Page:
Was the match actually a Test match? I think not.
                    No, it wasn't a test match. According to the article I linked to, four balls per over was the rule for both test matches and first-class cricket before 1889. That seems to have been invariable at that level

                    Perhaps it was different for amateur cricket, but I haven't been able to find any indication of that.

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                    • I have been assuming, as I think most people have, that a "half-holiday" meant the shops closed at lunchtime. Evidently that wasn't at all what it meant in Blandford in the 1880s.

                      Early closing had been decided at a public meeting in the Town Hall in April 1883, when it was resolved, subject to consultation, that the shops should close at 4pm from May to September, as reported by the Blandford and Wimborne Telegraph, 27 April 1883:

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                      Interestingly the early-closing meeting had been preceded by a meeting held, also in the Town Hall, to found the cricket team. Both meetings were convened by the same two men, W. E. Brennand and E. O. Richards, who were joint secretaries of the Recreation Ground Committee. Both were elected to the committee of the new club. From the same newspaper, on the same page:

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                      Evidently the same early-closing arrangement - closure at 4pm - continued beyond the year 1888. Blandford Weekly News, 8 May 1889:

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                      • Originally posted by Chris Phillips View Post
                        So obviously this half-day closing fits in perfectly with the report Ed posted of the activities in May to mark the reopening of the recreation ground "for the season" [Edit: which also took place on a Thursday].
                        https://www.jtrforums.com/forum/pers...475#post588475

                        In view of the letter above, according to which half-day closing ended in September, did "the season" coincide with the period of half-day closing?
                        Just to confirm that the afternoon's events in May did mark the start of early closing in 1888, here is the Blandford Weekly News of 28 April:

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                        • Originally posted by Chris Phillips View Post

                          He also suggested the possibility that this could have been planned as a match of two innings per side, like some of the others whose details have been posted here, but terminated because of the weather.
                          And, equally possible, is that the weather delayed the start of the match so it went on later.

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                          • Originally posted by Chris Phillips View Post

                            No, it wasn't a test match. According to the article I linked to, four balls per over was the rule for both test matches and first-class cricket before 1889. That seems to have been invariable at that level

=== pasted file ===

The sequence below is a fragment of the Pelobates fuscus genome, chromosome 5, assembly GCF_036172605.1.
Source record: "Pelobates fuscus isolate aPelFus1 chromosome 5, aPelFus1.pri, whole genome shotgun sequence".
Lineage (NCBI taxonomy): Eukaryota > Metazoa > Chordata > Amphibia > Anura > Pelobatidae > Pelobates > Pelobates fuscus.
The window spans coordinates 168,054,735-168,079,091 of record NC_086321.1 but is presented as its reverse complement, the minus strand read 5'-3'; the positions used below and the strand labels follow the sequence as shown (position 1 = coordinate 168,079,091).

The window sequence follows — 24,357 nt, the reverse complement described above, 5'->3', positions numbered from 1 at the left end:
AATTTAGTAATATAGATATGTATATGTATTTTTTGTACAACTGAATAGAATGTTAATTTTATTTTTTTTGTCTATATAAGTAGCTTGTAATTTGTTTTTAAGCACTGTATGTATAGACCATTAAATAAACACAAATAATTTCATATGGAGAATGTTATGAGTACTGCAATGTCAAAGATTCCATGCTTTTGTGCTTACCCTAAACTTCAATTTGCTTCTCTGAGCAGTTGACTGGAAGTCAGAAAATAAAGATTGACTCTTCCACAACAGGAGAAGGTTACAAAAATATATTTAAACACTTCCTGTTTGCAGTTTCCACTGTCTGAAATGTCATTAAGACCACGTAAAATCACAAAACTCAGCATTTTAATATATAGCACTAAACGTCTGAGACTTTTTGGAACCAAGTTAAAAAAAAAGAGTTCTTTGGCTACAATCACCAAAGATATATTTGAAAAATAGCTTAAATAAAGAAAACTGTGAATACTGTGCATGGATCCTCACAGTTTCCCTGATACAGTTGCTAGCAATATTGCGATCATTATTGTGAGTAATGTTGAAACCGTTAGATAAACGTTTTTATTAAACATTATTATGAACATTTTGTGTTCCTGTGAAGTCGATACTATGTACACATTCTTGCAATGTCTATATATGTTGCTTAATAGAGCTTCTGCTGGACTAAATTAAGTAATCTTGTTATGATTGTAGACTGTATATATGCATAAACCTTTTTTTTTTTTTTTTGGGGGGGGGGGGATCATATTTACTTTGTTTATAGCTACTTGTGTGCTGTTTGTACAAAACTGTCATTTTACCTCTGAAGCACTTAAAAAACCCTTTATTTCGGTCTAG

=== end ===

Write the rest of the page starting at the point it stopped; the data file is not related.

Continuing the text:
Perhaps it was different for amateur cricket, but I haven't been able to find any indication of that.
                            The Wikipedia article you indicated was specifically about Test matches, which is why I raised the point. If it was different at amateur/semi-professional matches (which is possible) then that should also have been indicated. Simple answer - we don't know and making assumptions doesn't prove anything. It may well have been 4 balls per over - but it could have been 8 and unless we have categorical proof of that, the time the match started/ended, the weather, etc. we really can't say either way.

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                            • Originally posted by Phil Kellingley View Post

                              The Wikipedia article you indicated was specifically about Test matches, which is why I raised the point. If it was different at amateur/semi-professional matches (which is possible) then that should also have been indicated. Simple answer - we don't know and making assumptions doesn't prove anything. It may well have been 4 balls per over - but it could have been 8 and unless we have categorical proof of that, the time the match started/ended, the weather, etc. we really can't say either way.
                              The article is not specifically about test matches. It says "generally the same as the number of balls per over in force in other first-class cricket in that country."

                              That is confirmed by other online sources, such as this "A History of Balls to an Over in First-Class Cricket" (reprinted from the journal of the Association of Cricket Statisticians and Historians):
                              https://acscricket.com/?page_id=464

                              At that level, a four-ball over seems to have been the invariable rule before 1889. I couldn't find any indication that it was different at other levels. If you can find any, please do. But if you can't find any at all, I think there will be a strong presumption that the same rule was followed.

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                              • This obviously wasn't first class cricket.

                                The conduct of local cricket matches and the rhythm of life in Blandford have a huge bearing on this issue - which has some significance for the history of this case beyond a petty 'my suspect is better than your suspect' squabble.
                                Druitt occupies a prominent position in the historical study of this case - he is part of the folklore associated with it - and whether anyone likes it or not 'Ripperology' is part folklore.
                                The drowned doctor stories, the Macnaghten Memorandum, Sims, Macnaghten himself - what is found here potentially affects how all these sources should be evaluated and judged.